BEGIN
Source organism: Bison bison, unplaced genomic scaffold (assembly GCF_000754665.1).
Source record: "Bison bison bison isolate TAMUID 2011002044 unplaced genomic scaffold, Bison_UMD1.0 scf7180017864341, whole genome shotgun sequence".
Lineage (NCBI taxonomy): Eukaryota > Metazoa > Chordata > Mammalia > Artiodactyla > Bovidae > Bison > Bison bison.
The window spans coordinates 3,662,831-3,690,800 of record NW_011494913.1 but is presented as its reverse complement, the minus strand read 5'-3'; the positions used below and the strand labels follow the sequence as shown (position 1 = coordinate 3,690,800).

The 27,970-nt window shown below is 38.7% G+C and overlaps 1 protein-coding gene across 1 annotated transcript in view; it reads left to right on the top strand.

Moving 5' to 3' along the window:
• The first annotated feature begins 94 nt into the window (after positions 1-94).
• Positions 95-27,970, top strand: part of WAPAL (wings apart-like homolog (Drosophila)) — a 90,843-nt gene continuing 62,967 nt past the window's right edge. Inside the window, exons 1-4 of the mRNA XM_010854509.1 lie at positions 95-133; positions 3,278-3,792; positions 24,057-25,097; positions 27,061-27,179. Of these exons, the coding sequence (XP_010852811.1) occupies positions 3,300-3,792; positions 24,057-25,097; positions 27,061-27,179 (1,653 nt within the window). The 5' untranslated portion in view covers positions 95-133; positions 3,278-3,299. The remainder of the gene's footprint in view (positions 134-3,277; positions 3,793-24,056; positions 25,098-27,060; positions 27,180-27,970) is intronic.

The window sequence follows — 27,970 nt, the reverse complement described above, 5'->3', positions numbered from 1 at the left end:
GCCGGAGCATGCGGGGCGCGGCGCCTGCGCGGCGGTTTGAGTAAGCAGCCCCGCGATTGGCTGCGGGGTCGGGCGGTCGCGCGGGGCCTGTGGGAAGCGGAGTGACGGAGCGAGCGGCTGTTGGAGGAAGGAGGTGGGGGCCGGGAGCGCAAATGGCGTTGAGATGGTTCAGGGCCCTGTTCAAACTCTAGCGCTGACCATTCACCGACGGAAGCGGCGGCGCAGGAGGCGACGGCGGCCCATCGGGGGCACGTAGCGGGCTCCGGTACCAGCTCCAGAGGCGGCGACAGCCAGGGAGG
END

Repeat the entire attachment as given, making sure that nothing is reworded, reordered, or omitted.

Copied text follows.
Source organism: Bison bison, unplaced genomic scaffold (assembly GCF_000754665.1).
Source record: "Bison bison bison isolate TAMUID 2011002044 unplaced genomic scaffold, Bison_UMD1.0 scf7180017864341, whole genome shotgun sequence".
Lineage (NCBI taxonomy): Eukaryota > Metazoa > Chordata > Mammalia > Artiodactyla > Bovidae > Bison > Bison bison.
The window spans coordinates 3,662,831-3,690,800 of record NW_011494913.1 but is presented as its reverse complement, the minus strand read 5'-3'; the positions used below and the strand labels follow the sequence as shown (position 1 = coordinate 3,690,800).

The 27,970-nt window shown below is 38.7% G+C and overlaps 1 protein-coding gene across 1 annotated transcript in view; it reads left to right on the top strand.

Moving 5' to 3' along the window:
• The first annotated feature begins 94 nt into the window (after positions 1-94).
• Positions 95-27,970, top strand: part of WAPAL (wings apart-like homolog (Drosophila)) — a 90,843-nt gene continuing 62,967 nt past the window's right edge. Inside the window, exons 1-4 of the mRNA XM_010854509.1 lie at positions 95-133; positions 3,278-3,792; positions 24,057-25,097; positions 27,061-27,179. Of these exons, the coding sequence (XP_010852811.1) occupies positions 3,300-3,792; positions 24,057-25,097; positions 27,061-27,179 (1,653 nt within the window). The 5' untranslated portion in view covers positions 95-133; positions 3,278-3,299. The remainder of the gene's footprint in view (positions 134-3,277; positions 3,793-24,056; positions 25,098-27,060; positions 27,180-27,970) is intronic.

The window sequence follows — 27,970 nt, the reverse complement described above, 5'->3', positions numbered from 1 at the left end:
GCCGGAGCATGCGGGGCGCGGCGCCTGCGCGGCGGTTTGAGTAAGCAGCCCCGCGATTGGCTGCGGGGTCGGGCGGTCGCGCGGGGCCTGTGGGAAGCGGAGTGACGGAGCGAGCGGCTGTTGGAGGAAGGAGGTGGGGGCCGGGAGCGCAAATGGCGTTGAGATGGTTCAGGGCCCTGTTCAAACTCTAGCGCTGACCATTCACCGACGGAAGCGGCGGCGCAGGAGGCGACGGCGGCCCATCGGGGGCACGTAGCGGGCTCCGGTACCAGCTCCAGAGGCGGCGACAGCCAGGGAGG